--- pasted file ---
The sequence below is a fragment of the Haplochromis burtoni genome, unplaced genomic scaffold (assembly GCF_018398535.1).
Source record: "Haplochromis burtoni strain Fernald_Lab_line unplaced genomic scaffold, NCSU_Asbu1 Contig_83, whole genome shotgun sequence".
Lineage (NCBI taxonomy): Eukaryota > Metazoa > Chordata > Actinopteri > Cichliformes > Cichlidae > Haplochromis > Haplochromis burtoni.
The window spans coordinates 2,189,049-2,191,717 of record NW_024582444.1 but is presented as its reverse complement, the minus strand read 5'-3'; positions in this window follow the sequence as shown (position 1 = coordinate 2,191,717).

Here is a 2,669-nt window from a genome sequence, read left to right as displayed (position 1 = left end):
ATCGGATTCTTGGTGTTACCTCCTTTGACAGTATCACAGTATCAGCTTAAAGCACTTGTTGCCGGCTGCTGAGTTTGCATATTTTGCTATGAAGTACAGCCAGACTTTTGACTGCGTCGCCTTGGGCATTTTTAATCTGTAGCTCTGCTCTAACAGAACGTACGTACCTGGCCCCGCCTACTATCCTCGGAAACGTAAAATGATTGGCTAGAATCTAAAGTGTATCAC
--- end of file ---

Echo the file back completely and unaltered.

The sequence below is a fragment of the Haplochromis burtoni genome, unplaced genomic scaffold (assembly GCF_018398535.1).
Source record: "Haplochromis burtoni strain Fernald_Lab_line unplaced genomic scaffold, NCSU_Asbu1 Contig_83, whole genome shotgun sequence".
Lineage (NCBI taxonomy): Eukaryota > Metazoa > Chordata > Actinopteri > Cichliformes > Cichlidae > Haplochromis > Haplochromis burtoni.
The window spans coordinates 2,189,049-2,191,717 of record NW_024582444.1 but is presented as its reverse complement, the minus strand read 5'-3'; positions in this window follow the sequence as shown (position 1 = coordinate 2,191,717).

Here is a 2,669-nt window from a genome sequence, read left to right as displayed (position 1 = left end):
ATCGGATTCTTGGTGTTACCTCCTTTGACAGTATCACAGTATCAGCTTAAAGCACTTGTTGCCGGCTGCTGAGTTTGCATATTTTGCTATGAAGTACAGCCAGACTTTTGACTGCGTCGCCTTGGGCATTTTTAATCTGTAGCTCTGCTCTAACAGAACGTACGTACCTGGCCCCGCCTACTATCCTCGGAAACGTAAAATGATTGGCTAGAATCTAAAGTGTATCAC